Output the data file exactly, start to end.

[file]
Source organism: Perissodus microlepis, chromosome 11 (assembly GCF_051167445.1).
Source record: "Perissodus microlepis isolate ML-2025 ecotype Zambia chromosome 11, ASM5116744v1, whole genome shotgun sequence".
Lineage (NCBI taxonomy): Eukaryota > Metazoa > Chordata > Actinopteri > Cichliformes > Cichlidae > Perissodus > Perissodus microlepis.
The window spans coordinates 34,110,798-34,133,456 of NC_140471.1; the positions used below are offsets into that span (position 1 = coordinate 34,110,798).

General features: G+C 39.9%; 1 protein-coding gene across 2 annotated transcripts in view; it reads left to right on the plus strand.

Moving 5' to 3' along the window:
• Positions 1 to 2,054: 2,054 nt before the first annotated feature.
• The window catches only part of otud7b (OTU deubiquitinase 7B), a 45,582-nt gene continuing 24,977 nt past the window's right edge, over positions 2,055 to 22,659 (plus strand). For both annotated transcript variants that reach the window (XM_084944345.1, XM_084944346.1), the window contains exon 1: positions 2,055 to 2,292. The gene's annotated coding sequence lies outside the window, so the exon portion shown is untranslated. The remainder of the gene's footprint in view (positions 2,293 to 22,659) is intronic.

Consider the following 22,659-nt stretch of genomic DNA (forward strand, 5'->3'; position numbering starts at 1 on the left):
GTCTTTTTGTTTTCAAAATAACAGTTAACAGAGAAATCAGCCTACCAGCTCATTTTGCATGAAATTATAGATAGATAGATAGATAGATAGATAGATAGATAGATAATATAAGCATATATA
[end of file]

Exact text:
Source organism: Perissodus microlepis, chromosome 11 (assembly GCF_051167445.1).
Source record: "Perissodus microlepis isolate ML-2025 ecotype Zambia chromosome 11, ASM5116744v1, whole genome shotgun sequence".
Lineage (NCBI taxonomy): Eukaryota > Metazoa > Chordata > Actinopteri > Cichliformes > Cichlidae > Perissodus > Perissodus microlepis.
The window spans coordinates 34,110,798-34,133,456 of NC_140471.1; the positions used below are offsets into that span (position 1 = coordinate 34,110,798).

General features: G+C 39.9%; 1 protein-coding gene across 2 annotated transcripts in view; it reads left to right on the plus strand.

Moving 5' to 3' along the window:
• Positions 1 to 2,054: 2,054 nt before the first annotated feature.
• The window catches only part of otud7b (OTU deubiquitinase 7B), a 45,582-nt gene continuing 24,977 nt past the window's right edge, over positions 2,055 to 22,659 (plus strand). For both annotated transcript variants that reach the window (XM_084944345.1, XM_084944346.1), the window contains exon 1: positions 2,055 to 2,292. The gene's annotated coding sequence lies outside the window, so the exon portion shown is untranslated. The remainder of the gene's footprint in view (positions 2,293 to 22,659) is intronic.

Consider the following 22,659-nt stretch of genomic DNA (forward strand, 5'->3'; position numbering starts at 1 on the left):
GTCTTTTTGTTTTCAAAATAACAGTTAACAGAGAAATCAGCCTACCAGCTCATTTTGCATGAAATTATAGATAGATAGATAGATAGATAGATAGATAGATAGATAATATAAGCATATATA